Evaluation of an Online Platform for Multiple Sclerosis Research: Patient Description, Validation of Severity Scale, and Exploration of BMI Effects on Disease Course

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Evaluation of an Online Platform for Multiple Sclerosis Research: Patient Description, Validation of Severity Scale, and Exploration of BMI Effects on Disease Course

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Title: Evaluation of an Online Platform for Multiple Sclerosis Research: Patient Description, Validation of Severity Scale, and Exploration of BMI Effects on Disease Course
Author: Musallam, Alexander; Vaughan, Timothy; Wicks, Paul; Bove, Riley Marie; Secor, Elizabeth; Healy, Brian Curran; Glanz, Bonnie; Greeke, Emily Elizabeth; Weiner, Howard Lee; Chitnis, Tanuja; De Jager, Philip Lawrence

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Citation: Bove, Riley Marie, Elizabeth Secor, Brian Curran Healy, Alexander Musallam, Timothy Vaughan, Bonnie Glanz, Emily Elizabeth Greeke, et al. 2013. Evaluation of an online platform for multiple sclerosis research: Patient description, validation of severity scale, and exploration of BMI effects on disease course. PLoS ONE 8(3): e59707.
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Abstract: Objectives: To assess the potential of an online platform, PatientsLikeMe.com (PLM), for research in multiple sclerosis (MS). An investigation of the role of body mass index (BMI) on MS disease course was conducted to illustrate the utility of the platform. Methods: First, we compared the demographic characteristics of subjects from PLM and from a regional MS center. Second, we validated PLM’s patient-reported outcome measure (MS Rating Scale, MSRS) against standard physician-rated tools. Finally, we analyzed the relation of BMI to the MSRS measure. Results: Compared with 4,039 MS Center patients, the 10,255 PLM members were younger, more educated, and less often male and white. Disease course was more often relapsing remitting, with younger symptom onset and shorter disease duration. Differences were significant because of large sample sizes but small in absolute terms. MSRS scores for 121 MS Center patients revealed acceptable agreement between patient-derived and physician-derived composite scores (weighted kappa = 0.46). The Walking domain showed the highest weighted kappa (0.73) and correlation (rs = 0.86) between patient and physician scores. Additionally, there were good correlations between the patient-reported MSRS composite and walking scores and physician-derived measures: Expanded Disability Status Scale (composite rs = 0.61, walking rs = 0.74), Timed 25 Foot Walk (composite rs = 0.70, walking rs = 0.69), and Ambulation Index (composite rs = 0.81, walking rs = 0.84). Finally, using PLM data, we found a modest correlation between BMI and cross-sectional MSRS (rho = 0.17) and no association between BMI and disease course. Conclusions: The PLM population is comparable to a clinic population, and its patient-reported MSRS is correlated with existing clinical instruments. Thus, this online platform may provide a venue for MS investigations with unique strengths (frequent data collection, large sample sizes). To illustrate its applicability, we assessed the role of BMI in MS disease course but did not find a clinically meaningful role for BMI in this setting.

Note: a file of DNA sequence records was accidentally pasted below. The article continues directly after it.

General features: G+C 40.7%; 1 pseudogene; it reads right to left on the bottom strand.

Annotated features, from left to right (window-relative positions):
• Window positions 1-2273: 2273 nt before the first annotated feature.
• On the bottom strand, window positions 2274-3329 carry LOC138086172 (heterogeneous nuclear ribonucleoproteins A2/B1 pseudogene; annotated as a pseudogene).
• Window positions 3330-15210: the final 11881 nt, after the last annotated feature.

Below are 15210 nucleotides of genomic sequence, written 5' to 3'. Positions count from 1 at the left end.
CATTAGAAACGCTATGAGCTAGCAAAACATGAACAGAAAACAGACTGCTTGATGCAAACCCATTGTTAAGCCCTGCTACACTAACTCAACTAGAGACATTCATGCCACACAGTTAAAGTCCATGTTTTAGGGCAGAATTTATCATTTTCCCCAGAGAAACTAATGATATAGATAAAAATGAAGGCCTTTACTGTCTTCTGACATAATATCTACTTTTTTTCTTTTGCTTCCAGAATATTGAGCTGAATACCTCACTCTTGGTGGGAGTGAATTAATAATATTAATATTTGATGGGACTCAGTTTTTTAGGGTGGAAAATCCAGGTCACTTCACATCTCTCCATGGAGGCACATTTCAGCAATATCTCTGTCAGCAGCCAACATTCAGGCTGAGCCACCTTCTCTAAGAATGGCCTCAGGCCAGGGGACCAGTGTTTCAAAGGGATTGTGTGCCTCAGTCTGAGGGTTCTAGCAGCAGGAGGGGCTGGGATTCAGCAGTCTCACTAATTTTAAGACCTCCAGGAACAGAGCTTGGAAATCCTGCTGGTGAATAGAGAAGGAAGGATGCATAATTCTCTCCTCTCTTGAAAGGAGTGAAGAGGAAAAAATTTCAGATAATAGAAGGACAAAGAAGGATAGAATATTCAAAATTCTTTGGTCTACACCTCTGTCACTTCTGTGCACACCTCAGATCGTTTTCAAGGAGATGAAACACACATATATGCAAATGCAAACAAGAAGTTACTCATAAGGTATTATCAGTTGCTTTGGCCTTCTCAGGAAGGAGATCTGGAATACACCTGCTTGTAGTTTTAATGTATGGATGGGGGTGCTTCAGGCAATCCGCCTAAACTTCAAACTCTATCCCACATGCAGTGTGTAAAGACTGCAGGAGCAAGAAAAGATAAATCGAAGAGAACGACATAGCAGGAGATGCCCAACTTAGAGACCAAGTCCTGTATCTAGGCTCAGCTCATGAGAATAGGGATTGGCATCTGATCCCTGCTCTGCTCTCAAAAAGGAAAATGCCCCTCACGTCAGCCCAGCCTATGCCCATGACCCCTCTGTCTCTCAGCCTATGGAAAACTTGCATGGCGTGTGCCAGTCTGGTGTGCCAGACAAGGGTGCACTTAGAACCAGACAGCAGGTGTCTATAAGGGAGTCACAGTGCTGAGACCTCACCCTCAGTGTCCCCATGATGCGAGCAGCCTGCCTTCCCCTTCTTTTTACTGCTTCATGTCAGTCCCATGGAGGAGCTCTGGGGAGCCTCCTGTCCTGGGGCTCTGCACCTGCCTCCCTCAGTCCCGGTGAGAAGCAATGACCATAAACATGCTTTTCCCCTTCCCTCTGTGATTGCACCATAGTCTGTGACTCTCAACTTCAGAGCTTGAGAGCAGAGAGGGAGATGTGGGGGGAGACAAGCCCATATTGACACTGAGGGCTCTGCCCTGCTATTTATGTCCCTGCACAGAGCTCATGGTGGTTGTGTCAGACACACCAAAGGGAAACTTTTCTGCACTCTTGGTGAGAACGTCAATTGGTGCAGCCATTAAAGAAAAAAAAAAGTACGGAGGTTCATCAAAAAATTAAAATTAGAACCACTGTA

Published Version: doi:10.1371/journal.pone.0059707
Other Sources: http://www.ncbi.nlm.nih.gov/pmc/articles/PMC3603866/pdf/
Terms of Use: This article is made available under the terms and conditions applicable to Other Posted Material, as set forth at http://nrs.harvard.edu/urn-3:HUL.InstRepos:dash.current.terms-of-use#LAA
Citable link to this page: http://nrs.harvard.edu/urn-3:HUL.InstRepos:10622928
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